Shallow-water Acoustics and Relevant Physics By: Elizabeth Frontage Underwater Acoustics is a complex phenomenon. Leonardo dad Vinci simplified the concept in 1940, two years before Columbus discovered America, by saying “If you can cause your ship to stop and place the head of a long tube in the water and place the outer extremity to your ear, you will hear ships at a great distance from you. ” (5, p. 2) There are many factors that contribute to the complexity of underwater acoustics and sonar.
In the ocean things such as sound transmission losses in sea water, refraction phenomena, sound channels, influence of surface reflection on remission loss, bottom reflection phenomena, source level, factors influencing echo levels, masking by noise, masking by reverberation, and acoustic outputs of ships all have to be taken accounted for (2). Shallow water is also usually a noisy environment because shipping lanes exist along coastlines. We are going to examine a few of these effects and see the direction that the developments in underwater acoustics may lead, as well as focusing on some military applications of sonar.
We are going to start by looking at the history of underwater acoustics from a military standpoint to understand its purpose and realistic applications. The first quantitative measurement in underwater sound was in 1827 when Daniel Celadon and Charles Strum collaborated to measure the velocity of sounds in Lake Geneva in Switzerland. By timing the interval between a flash of light and the striking of a bell underwater, they determined the velocity of sound to a surprising degree of accuracy. (5, p. ) By the turn of the century there was the first application for underwater sound, the submarine bell. By timing the interval between the sound of the bell and the sound of a simultaneously sent blast of a foghorn, a ship could determine its distance from the lightship where both were installed. The system was the momentum for the founding of the Submarine bell by the Submarine Signal Company, or SC, the first commercial manufacturer of sonar equipment in the United States. (5, p. 3) In 1912, 5 days after the “Titanic”, L.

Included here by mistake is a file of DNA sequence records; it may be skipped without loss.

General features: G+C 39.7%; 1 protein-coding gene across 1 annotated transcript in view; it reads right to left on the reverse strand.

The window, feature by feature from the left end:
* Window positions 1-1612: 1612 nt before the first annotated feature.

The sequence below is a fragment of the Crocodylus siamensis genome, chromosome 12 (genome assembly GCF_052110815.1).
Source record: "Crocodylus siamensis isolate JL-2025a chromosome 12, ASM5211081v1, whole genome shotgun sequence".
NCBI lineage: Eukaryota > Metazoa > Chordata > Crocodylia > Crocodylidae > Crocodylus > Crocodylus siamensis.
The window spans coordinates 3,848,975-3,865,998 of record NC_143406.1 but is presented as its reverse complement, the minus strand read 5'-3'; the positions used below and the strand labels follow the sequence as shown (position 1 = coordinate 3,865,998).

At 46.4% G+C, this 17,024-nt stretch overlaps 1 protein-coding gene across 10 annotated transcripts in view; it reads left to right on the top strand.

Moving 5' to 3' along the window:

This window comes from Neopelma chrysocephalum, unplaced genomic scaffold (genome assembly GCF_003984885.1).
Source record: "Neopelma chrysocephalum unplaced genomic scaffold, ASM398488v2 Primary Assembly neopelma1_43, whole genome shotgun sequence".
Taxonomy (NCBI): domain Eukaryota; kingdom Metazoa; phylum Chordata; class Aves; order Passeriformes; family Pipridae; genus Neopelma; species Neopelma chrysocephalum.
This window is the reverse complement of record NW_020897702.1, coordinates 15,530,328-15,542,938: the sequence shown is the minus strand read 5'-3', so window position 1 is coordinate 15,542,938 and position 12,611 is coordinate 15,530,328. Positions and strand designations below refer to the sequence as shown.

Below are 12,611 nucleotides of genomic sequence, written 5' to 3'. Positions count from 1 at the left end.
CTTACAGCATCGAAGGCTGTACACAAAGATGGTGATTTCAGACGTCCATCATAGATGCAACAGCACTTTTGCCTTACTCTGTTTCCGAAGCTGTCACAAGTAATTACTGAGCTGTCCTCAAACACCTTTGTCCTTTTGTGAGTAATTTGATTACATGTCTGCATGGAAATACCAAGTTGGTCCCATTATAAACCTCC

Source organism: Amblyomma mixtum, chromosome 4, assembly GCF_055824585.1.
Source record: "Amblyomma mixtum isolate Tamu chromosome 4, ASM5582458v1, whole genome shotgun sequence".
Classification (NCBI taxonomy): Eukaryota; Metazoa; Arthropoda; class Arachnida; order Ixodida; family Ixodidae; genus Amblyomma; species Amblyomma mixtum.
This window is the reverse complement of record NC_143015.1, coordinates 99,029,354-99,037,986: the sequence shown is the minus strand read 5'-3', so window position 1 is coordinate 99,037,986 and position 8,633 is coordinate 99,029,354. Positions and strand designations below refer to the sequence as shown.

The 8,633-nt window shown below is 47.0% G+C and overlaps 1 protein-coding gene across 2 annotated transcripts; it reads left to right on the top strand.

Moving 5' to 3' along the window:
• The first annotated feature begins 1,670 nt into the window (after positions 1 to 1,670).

F. Richardson filed a patent application with the British Patent Office for echo ranging with airborne sound but he did nothing to implement his proposals. (5, p. 3) Meanwhile, R. A. Possessed, from the US, designed and built a new kind of moving-coil transducer for both submarine signaling and echo ranging and was able to detect an iceberg at a distance of 2 miles by 1914. 5, p. 3) These transducers are said to have been installed on all US submarines of the WWW period to enable them to signal one another while submerged.
The outbreak of World War I in 1914 was the incentive for the development of a number of military applications of sonar. In France, Childishly an engineer and Language a physicist experimented with an electrostatic condenser and a carbon-button microphone placed at the focus of a mirror and by 1916 they could obtain echoes from the bottom 1918, for the first time, echoes from submarines were heard, sometimes up to a distance of 1 500 meters. (5, p. ) However, World War I came to a close before underwater echo ranging could make any contributions.